Ford Mustang

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Ford’s Mustang, its fastest-selling car since the Model A, still leads the field in historic events around the world
By Richard Heseltine

The Mustang represented the high watermark of 1960s marketing brilliance. In hindsight it all seems so simple. All that Ford did was raid the corporate parts bin. That and throw in some smoke and mirrors along with a suitably suggestive equine name. With great artfulness, the Detroit giant pulled off the seemingly unthinkable: it produced a car that was genuinely hip but still attainable for those living in the real world. One that for a brief but glorious period ushered in the Pony Car wars and cleaned up in motor sport.

And we’re not talking about just one discipline here. Quite aside from trackside triumphs in SCCA production classes and Trans-Am, variations on the theme took in everything from Pikes Peak to Bonneville via regional drag strips and backwater dirt ovals. Away from home, the ’stang also enjoyed a stellar – if short-lived – career as a saloon car racer at the height of Ford’s Total Performance programme. It was just one weapon in the Blue Oval’s arsenal, but it remains the most evocative.

It likely wouldn’t have raced at international level – it likely wouldn’t have existed – without Ford product manager Don Frey’s initial concept and the iron will of Motor City legend, Lee Iacocca. It was the latter who persuaded the suits at Ford to look to the youth market rather than pushing ahead with a more utilitarian ‘American Volkswagen’ project. He pressed for an overtly sporting car, a raft of prototypes wowing punters from as early as 1961. What began as a small two-seater with a mid-mounted V4 powerplant had morphed into something entirely different by the time it was officially launched on April 17, 1964. You could argue that the definitive Mustang was essentially a humdrum Ford Falcon in a party frock, but lingerie would be closer.

It was an image builder, pure and simple. Though there was nothing remotely exotic about its make-up, you could order a Mustang in seemingly endless permutations of engine (from anaemic 2781cc straight-six to 4727cc ‘hi-po’ V8), interior trim and body style configurations. No two cars were ever truly alike, rave reviews appearing in more than 2500 media outlets within 24 hours of its unveiling. Product placement in that year’s smash hit Goldfinger was just the first of countless celluloid appearances. This wasn’t so much a car, it was an event. Hoping to shift 100,000 cars in the first year, Ford reached the one million mark in barely 18 months. Named after the WWII P51 Mustang aircraft, it became the fastest-selling model in the marque canon since the Model A.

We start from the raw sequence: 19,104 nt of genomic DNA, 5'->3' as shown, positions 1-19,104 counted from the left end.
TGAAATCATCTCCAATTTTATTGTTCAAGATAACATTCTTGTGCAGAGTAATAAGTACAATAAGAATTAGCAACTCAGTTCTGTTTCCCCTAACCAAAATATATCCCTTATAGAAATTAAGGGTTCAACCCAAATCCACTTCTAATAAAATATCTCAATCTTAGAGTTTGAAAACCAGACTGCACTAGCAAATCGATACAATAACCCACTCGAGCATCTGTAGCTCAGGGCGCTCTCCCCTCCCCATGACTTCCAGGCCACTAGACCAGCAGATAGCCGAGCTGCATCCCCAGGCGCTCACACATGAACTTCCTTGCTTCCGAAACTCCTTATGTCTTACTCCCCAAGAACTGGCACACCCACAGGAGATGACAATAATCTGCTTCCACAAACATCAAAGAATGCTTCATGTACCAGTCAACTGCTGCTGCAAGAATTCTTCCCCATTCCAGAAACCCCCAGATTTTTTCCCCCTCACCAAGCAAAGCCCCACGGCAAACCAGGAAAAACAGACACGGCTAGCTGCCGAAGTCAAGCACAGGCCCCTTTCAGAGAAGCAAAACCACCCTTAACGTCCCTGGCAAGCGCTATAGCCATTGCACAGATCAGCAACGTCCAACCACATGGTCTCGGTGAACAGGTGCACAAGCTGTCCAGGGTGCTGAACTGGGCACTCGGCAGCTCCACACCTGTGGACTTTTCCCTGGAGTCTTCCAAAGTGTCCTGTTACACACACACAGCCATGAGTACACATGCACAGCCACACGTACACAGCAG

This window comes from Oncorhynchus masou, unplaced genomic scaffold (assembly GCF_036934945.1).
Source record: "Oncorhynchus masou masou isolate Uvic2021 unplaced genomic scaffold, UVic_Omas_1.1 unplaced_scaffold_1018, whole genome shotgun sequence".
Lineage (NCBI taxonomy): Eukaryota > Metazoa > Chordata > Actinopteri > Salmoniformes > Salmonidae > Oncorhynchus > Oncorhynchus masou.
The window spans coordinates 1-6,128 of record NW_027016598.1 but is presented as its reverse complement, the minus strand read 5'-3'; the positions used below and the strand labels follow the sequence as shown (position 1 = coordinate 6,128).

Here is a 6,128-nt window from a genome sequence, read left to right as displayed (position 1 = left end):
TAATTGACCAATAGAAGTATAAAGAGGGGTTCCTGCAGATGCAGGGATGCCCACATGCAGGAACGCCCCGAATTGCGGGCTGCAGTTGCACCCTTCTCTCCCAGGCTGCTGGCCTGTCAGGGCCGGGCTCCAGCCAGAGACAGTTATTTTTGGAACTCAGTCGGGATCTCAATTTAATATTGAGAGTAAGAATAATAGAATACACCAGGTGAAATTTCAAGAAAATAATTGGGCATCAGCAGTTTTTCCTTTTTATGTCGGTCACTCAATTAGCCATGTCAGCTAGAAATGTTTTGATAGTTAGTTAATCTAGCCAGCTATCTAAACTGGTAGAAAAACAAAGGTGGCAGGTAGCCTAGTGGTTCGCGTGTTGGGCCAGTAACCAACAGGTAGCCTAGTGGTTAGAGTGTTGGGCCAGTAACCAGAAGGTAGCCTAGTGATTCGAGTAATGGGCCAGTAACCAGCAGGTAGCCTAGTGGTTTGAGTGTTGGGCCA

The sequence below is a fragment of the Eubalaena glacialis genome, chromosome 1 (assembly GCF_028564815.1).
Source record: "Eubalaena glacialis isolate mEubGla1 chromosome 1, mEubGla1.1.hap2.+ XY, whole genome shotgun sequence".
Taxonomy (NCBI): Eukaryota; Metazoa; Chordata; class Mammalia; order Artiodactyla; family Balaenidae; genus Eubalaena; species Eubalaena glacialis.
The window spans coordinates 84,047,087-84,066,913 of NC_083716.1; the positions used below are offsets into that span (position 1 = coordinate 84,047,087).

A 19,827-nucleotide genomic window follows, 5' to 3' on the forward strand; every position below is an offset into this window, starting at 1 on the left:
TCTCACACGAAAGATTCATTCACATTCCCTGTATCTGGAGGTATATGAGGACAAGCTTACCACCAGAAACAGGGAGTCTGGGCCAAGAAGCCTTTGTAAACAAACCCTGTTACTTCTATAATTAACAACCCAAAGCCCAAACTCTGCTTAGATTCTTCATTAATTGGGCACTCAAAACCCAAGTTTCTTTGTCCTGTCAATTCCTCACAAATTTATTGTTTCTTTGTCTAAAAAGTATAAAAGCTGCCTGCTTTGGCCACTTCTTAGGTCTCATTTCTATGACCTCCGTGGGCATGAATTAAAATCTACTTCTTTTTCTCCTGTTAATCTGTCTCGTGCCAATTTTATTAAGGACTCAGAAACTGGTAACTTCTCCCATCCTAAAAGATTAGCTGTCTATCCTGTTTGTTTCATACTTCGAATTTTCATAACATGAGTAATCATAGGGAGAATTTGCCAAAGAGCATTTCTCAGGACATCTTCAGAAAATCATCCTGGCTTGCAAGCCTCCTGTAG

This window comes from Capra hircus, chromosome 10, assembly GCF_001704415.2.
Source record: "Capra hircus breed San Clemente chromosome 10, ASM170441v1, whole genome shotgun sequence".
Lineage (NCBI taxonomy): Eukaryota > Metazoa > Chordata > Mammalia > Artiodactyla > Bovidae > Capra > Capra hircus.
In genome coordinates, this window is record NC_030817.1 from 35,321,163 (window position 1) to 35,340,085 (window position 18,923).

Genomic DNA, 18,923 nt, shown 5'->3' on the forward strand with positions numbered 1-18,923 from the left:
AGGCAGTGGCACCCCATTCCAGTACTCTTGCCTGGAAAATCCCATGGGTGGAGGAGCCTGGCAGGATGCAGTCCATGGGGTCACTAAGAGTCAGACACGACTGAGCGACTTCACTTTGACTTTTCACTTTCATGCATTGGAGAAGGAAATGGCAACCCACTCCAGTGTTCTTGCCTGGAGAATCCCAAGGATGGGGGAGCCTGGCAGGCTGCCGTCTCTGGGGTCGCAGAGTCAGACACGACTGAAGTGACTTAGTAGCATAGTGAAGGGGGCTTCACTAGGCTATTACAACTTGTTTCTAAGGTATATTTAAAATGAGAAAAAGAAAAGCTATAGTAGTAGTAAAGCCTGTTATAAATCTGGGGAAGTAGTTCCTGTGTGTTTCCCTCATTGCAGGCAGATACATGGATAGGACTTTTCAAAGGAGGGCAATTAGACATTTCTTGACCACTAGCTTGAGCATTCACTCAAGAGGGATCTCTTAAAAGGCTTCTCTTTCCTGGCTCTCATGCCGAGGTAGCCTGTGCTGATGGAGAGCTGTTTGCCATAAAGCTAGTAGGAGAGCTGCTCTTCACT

What it needed, though, was some cajones, Carroll Shelby being tapped to produce the eponymous GT350 edition. Coupés were shipped to the Cobra creator’s facility in California where they were comprehensively reworked. Power was raised to 306bhp (from an at best optimistic 271), front and rear suspension being rejigged and reinforced to reduce axle tramp and improve handling. In addition to the regular production edition, the Texan produced a batch of ‘Competition Prepared’ cars that had even more power and less weight, which in turn led to the ‘R’ edition, essentially an off-the-peg racer. This swiftly became the scourge of Chevrolet’s Corvettes in the SCCA’s B-production class, other variations of the go-faster striped Wimbledon White muscle car doing the rounds in Europe; everywhere from the European Mountain Championship (Peter Schetty) to Le Mans (Claude Dubois/Chris Tuerlinckx) via the Tulip Rally (John Kennerley/Digby Martland).

Yet the workhorse of Ford’s European programme, if you could call it that, was the regular ‘notchback’ model. Having astounded the rallying fraternity by almost winning the 1964 Monte Carlo classic with the Falcon, Alan Mann Racing gave the unproven Mustang its debut in Europe. Operating in secret out of a workshop borrowed from Roy Pierpoint, Mann tapped North Carolina’s Holman Moody for its experience with the small-block bent eight while tending to chassis set-up. Mann himself tested a pre-production prototype – denuded of all identifying marks – and officially homologated the car in June of that year. Two months later, a brace of cars were entered in the Liège-Sofia-Liège rally. Both crashed out. A quartet was then prepared for September’s Tour de France (one of the cars was a spare), the factory-sponsored equipe claiming the Touring category outright on the 10-day event.

After which the cars were parked behind Mann’s Byfleet facility: there was no more use for them, at least as works entries. Always a canny operator, Mann astutely realised that the Mustang had no future in mainstream rallying – it was too big – but the model could prove even more effective in the British Saloon Car Championship than the lumbering Ford Galaxie. Others patently thought so too. Over the course of the 1965 season, Mustangs claimed six wins out of eight starts with Roy Pierpoint, Mike Salmon and Jack Brabham divvying up the spoils. The former claimed the drivers’ title aboard an ex-Tour de France car in an incident-filled final round, Brabham coming unstuck following an RAC investigation (see I Raced One).